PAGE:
Not even appreciablely measured. Don't confuse HFS+ with HFS which is an entirely different filesystem.
            I wasn't. HFS+ has been around since MacOS 8.1.

            I just was mistaken since NTFS is such a obviously superior FS that I assumed it was introduced after HFS+ was.



            You can as well very easily use the same syntax for paths as well. I really have no idea where you got that. (Actually I do, that would be from HFS on "classic" systems").
            No.

            HFS+ uses : as a path deliminator and all paths must be full paths.

            Like I said before the BSD-VFS layer is used to trick the Unix half of the operating system into thinking it's on a POSIX-like file system.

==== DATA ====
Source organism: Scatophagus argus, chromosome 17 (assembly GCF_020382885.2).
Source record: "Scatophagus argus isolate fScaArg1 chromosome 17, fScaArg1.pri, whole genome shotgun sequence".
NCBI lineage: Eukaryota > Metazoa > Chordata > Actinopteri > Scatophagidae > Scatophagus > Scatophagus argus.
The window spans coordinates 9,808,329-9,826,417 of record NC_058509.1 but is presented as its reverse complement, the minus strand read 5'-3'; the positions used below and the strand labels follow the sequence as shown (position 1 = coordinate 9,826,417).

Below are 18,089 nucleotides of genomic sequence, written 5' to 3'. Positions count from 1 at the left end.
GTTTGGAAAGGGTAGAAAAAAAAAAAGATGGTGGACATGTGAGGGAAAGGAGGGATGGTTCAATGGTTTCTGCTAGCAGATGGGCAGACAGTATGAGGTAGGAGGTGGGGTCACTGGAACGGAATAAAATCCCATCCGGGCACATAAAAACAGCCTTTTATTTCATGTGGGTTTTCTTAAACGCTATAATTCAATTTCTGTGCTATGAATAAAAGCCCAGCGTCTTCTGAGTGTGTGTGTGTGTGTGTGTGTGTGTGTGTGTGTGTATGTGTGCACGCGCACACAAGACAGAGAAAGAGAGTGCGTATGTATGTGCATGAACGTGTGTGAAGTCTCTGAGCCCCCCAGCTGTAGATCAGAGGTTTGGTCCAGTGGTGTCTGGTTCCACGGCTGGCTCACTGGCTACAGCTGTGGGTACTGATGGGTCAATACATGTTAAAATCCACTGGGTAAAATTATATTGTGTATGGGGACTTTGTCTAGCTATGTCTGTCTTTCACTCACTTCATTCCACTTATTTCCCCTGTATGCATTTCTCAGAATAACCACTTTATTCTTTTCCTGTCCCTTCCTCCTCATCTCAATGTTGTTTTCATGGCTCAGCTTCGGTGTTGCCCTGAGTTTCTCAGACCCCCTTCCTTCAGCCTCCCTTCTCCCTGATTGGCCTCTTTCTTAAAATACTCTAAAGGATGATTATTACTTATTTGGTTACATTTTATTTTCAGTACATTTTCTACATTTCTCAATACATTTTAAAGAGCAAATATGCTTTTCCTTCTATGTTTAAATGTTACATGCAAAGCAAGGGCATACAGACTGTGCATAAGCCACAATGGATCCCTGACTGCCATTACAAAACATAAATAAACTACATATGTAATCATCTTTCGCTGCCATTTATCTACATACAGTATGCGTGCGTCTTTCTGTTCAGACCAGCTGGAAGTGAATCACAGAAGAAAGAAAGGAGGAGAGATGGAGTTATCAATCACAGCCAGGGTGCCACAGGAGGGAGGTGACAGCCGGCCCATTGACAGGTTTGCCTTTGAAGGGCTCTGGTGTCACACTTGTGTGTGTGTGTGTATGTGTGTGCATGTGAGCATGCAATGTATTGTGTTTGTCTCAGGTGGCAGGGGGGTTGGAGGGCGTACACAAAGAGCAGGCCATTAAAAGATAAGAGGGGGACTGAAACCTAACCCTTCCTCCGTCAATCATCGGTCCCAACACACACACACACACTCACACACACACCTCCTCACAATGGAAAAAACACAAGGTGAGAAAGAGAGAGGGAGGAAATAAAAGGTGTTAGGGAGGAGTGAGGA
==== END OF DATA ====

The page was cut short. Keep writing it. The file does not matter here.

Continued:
I ran into these issues quite often when I was trying to combine my Unix scripting skills with Apple's GUI stuff to automate things for students. If you think that openning up a terminal gives you access to what is happenning 'underneath' that pretty GUI that OS X uses... your going to be dissappointed.


            As far as reliabilty goes I ran OS X servers for quite a few years with an average traffic rate of 40TB / month per server, not once has data been corrupted or lost spanning years.
            Ya... a server system with a reliable, UPS-backed. power supply is not a situation were you would tend to run into problems.

            I helped administrate the Macs used in the electronic imaging and graphics classrooms of 2 college campuses. Total number of Macs were about 200+. Which is going to be about the largest concentration of Macs that your likely to see anywere around were I live.